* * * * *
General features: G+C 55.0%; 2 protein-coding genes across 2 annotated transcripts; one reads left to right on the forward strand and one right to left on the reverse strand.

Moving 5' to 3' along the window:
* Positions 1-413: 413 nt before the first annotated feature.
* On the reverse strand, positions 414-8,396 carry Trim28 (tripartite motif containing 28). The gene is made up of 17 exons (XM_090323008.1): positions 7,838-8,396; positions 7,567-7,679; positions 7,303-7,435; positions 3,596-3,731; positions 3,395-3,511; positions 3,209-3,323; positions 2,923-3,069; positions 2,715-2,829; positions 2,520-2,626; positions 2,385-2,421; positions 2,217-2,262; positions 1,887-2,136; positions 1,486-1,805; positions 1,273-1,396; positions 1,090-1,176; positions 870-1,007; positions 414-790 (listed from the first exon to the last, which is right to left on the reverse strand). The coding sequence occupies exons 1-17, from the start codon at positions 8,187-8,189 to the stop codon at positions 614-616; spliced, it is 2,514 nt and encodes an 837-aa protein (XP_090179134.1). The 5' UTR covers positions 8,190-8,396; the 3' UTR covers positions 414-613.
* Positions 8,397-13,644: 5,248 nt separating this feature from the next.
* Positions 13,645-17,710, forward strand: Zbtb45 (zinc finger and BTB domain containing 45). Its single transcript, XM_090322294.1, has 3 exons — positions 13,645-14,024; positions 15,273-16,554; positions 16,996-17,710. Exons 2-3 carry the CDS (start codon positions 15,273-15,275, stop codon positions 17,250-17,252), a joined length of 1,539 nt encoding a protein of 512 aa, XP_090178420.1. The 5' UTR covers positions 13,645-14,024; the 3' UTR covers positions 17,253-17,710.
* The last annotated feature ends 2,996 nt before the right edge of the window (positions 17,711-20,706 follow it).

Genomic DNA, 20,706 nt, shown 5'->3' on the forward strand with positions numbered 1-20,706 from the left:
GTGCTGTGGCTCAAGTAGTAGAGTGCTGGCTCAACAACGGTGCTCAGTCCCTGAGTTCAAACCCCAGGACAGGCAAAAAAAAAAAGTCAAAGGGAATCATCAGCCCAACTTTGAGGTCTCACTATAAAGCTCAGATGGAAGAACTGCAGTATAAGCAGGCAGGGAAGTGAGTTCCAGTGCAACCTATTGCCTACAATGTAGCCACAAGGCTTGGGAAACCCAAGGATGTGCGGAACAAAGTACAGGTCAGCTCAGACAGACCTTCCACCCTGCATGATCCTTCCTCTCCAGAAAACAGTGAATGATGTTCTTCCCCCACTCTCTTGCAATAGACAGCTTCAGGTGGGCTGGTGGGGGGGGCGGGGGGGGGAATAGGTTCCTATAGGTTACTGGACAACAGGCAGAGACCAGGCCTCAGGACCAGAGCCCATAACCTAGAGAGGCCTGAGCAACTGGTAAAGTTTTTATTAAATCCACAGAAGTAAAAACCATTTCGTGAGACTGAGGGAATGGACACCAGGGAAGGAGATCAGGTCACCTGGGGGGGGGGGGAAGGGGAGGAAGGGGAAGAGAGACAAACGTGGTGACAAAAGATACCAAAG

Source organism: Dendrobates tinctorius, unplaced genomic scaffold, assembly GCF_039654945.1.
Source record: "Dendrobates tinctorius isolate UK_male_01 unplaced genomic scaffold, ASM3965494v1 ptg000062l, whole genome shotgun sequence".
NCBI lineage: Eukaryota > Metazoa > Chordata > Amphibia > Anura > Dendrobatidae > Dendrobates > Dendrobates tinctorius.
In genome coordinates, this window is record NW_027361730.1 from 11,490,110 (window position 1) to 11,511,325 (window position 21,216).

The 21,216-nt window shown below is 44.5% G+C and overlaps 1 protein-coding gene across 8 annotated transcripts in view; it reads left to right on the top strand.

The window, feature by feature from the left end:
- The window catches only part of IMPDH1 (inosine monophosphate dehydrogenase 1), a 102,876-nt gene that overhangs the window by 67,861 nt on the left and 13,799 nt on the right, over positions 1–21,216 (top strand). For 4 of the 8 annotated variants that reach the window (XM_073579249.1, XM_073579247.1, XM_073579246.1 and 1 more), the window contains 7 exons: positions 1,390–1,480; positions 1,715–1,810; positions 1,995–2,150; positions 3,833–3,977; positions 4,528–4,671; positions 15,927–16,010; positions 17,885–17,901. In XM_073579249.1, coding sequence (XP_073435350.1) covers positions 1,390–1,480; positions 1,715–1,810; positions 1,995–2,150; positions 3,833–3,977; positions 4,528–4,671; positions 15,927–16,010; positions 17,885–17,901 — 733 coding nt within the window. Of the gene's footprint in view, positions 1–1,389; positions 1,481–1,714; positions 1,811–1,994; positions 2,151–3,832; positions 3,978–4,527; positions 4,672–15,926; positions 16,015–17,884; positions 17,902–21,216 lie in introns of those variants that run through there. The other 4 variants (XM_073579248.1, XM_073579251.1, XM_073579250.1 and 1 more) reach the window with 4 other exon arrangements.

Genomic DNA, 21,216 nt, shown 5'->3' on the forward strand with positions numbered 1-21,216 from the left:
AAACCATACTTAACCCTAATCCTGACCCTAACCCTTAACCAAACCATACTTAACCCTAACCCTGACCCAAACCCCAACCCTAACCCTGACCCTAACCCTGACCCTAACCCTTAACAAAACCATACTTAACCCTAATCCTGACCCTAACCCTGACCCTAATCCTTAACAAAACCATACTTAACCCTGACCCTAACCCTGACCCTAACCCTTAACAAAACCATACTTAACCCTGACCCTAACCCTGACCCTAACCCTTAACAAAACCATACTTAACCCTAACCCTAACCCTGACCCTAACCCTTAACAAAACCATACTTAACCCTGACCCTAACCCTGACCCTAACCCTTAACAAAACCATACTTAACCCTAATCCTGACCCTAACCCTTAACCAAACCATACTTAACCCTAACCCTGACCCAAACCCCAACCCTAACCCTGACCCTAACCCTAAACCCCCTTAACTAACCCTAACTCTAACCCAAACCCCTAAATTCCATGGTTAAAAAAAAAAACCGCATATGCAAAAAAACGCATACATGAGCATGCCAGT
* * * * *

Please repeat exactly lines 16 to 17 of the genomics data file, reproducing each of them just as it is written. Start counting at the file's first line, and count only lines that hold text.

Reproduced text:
- The window catches only part of IMPDH1 (inosine monophosphate dehydrogenase 1), a 102,876-nt gene that overhangs the window by 67,861 nt on the left and 13,799 nt on the right, over positions 1–21,216 (top strand). For 4 of the 8 annotated variants that reach the window (XM_073579249.1, XM_073579247.1, XM_073579246.1 and 1 more), the window contains 7 exons: positions 1,390–1,480; positions 1,715–1,810; positions 1,995–2,150; positions 3,833–3,977; positions 4,528–4,671; positions 15,927–16,010; positions 17,885–17,901. In XM_073579249.1, coding sequence (XP_073435350.1) covers positions 1,390–1,480; positions 1,715–1,810; positions 1,995–2,150; positions 3,833–3,977; positions 4,528–4,671; positions 15,927–16,010; positions 17,885–17,901 — 733 coding nt within the window. Of the gene's footprint in view, positions 1–1,389; positions 1,481–1,714; positions 1,811–1,994; positions 2,151–3,832; positions 3,978–4,527; positions 4,672–15,926; positions 16,015–17,884; positions 17,902–21,216 lie in introns of those variants that run through there. The other 4 variants (XM_073579248.1, XM_073579251.1, XM_073579250.1 and 1 more) reach the window with 4 other exon arrangements.

Genomic DNA, 21,216 nt, shown 5'->3' on the forward strand with positions numbered 1-21,216 from the left: